The important point is that during Stage 2, the collapse was accelerating at 32 ft/sec^2, i.e., it was essentially in free fall.
The 9/11 truthers claim that this could happen only if the building was deliberately demolished (i.e., it requires simultaneous catastrophic failure of structural members all over the building, and therefore the free fall indicates that the building fell for some other reason than being damaged by falling debris from the main towers and the fires that raged uncontrolled for six hours.
This article on implosionworld.com by a building demolition specialist says that a collapse due to structural damage is consistent with all the known facts.
The truthers also claim that the NIST did not do the analysis summarized in the graph above, until pressed by them, and that this is a sign of a cover-up.
Your mileage may vary.
The text from the NIST report states the following:
3.6 TIMING OF COLLAPSE INITIATION AND PROGRESSION
The timing of global collapse of WTC 7, as indicated by downward motion of the north exterior face, was investigated using a video of the collapse taken from the vantage point of West Street near Harrison Street (Camera No. 3, Figure 5-183 of NIST NCSTAR 1-9). An initial analysis compared the observed time it took for the roofline to fall approximately 18 stories to the free fall time under the force of gravity. A more detailed analysis examined the vertical displacement, velocity, and acceleration through different stages of the collapse process. (NIST NCSTAR 1-9, Chapter 12)
The time that the roofline took to fall 18 stories or 73.8 m (242 ft) was approximately 5.4 s. The theoretical time for free fall (i.e., at gravitational acceleration) was computed from
where t = time, s; h = distance, m (ft); and g = gravitational acceleration, 9.81 m/s2 (32.2 ft/s2). This time was approximately 3.9 s. Thus, the average time for the upper 18 stories to collapse, based on video evidence, was approximately 40 percent longer than the computed free fall time.
A more detailed examination of the same video led to a better understanding of the vertical motion of the building in the first several seconds of descent. NIST tracked the downward displacement of a point near the center of the roofline, fitting the data using a smooth function. (The time at which motion of the roofline was first perceived was taken as time zero.) The fitted displacement function was then differentiated to estimate the downward velocity as a function of time, shown as a solid curve in Figure 3- 15. Velocity data points (solid circles) were also determined from the displacement data using a central difference approximation. The slope of the velocity curve is approximately constant between about 1.75 s and 4.0 s, and a good straight line fit to the points in this range (open-circles in Figure 3-15) allowed estimation of a constant downward acceleration during this time interval. This acceleration was 32.2 ft/s2 (9.81 m/s2), equivalent to the acceleration of gravity g.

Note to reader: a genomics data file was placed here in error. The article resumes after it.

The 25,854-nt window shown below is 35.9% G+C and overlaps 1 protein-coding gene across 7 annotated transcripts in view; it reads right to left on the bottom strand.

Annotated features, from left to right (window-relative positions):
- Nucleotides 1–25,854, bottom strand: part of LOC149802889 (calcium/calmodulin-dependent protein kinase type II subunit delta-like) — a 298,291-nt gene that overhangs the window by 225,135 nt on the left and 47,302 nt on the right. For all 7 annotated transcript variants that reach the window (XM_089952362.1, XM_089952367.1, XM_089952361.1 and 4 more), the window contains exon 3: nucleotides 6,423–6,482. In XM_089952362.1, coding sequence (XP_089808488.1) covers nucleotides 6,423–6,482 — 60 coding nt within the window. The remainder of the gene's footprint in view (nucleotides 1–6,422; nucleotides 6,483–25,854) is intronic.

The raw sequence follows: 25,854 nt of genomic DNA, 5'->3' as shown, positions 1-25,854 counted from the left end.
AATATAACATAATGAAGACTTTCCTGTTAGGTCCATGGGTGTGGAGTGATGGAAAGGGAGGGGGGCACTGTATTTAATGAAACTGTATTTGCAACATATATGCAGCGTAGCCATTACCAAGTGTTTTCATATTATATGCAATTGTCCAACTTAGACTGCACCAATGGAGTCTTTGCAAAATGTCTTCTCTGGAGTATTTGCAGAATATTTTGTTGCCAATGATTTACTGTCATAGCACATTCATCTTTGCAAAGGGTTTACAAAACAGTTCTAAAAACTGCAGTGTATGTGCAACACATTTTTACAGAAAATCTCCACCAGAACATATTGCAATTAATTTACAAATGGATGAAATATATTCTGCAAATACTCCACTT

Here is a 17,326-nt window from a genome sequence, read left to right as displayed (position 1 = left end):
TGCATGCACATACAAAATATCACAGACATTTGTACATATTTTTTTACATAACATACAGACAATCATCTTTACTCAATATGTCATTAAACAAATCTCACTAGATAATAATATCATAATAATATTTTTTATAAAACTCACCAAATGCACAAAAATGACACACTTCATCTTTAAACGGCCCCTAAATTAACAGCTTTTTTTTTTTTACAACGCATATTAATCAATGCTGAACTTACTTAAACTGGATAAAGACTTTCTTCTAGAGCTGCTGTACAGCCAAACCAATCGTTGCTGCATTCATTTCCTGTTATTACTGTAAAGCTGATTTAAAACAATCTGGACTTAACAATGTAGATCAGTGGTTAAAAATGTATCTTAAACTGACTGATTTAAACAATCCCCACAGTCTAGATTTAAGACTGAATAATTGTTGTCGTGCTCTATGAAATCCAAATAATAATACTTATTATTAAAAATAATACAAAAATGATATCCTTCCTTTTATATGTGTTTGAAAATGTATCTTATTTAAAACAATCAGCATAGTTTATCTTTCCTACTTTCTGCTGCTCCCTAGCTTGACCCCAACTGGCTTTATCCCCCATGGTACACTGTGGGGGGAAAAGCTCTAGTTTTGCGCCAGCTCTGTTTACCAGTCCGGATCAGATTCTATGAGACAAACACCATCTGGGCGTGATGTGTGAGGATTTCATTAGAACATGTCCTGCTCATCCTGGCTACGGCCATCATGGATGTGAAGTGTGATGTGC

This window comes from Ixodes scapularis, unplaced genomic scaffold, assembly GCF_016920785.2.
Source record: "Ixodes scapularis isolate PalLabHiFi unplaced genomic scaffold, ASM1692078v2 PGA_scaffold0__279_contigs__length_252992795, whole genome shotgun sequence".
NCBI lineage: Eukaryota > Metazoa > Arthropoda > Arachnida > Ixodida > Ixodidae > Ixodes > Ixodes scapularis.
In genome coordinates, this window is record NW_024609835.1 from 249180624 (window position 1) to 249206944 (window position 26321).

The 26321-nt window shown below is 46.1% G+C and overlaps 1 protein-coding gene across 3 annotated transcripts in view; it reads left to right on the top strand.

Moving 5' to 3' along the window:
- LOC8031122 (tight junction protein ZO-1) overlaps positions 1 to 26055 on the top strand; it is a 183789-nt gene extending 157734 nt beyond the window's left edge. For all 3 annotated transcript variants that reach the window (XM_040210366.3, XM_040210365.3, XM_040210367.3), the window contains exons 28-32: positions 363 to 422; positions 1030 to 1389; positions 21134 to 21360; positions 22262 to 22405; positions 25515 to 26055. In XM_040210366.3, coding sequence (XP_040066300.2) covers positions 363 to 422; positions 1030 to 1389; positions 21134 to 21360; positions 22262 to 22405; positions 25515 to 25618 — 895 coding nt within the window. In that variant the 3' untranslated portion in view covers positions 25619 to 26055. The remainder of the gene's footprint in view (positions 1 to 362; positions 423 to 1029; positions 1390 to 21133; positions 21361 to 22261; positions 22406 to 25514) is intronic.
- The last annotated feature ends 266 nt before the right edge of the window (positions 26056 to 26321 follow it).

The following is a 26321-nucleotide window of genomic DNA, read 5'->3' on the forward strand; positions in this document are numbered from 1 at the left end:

For discussion purposes, three stages were defined, as denoted in Figure 3-15:
• In Stage 1, the descent was slow and the acceleration was less than that of gravity. This stage corresponds to the initial buckling of the exterior columns in the lower stories of the north face. By 1.75 s, the north face had descended approximately 2.2 m (7 ft).
• In Stage 2, the north face descended at gravitational acceleration, as the buckled columns provided negligible support to the upper portion of the north face. This free fall drop continued for approximately 8 stories or 32.0 m (105 ft), the distance traveled between times t = 1.75 s and t = 4.0 s.
• In Stage 3, the acceleration decreased somewhat as the upper portion of the north face encountered increased resistance from the collapsed structure and the debris pile below. Between 4.0 s and 5.4 s, the north face corner fell an additional 39.6 m (130 ft).
As noted above, the collapse time was approximately 40 percent longer than that of free fall for the first 18 stories of descent. The detailed analysis shows that this increase in time is due primarily to Stage 1. The three stages of collapse progression described above are consistent with the results of the global collapse analyses discussed in Chapter 12 of NIST NCSTAR 1-9.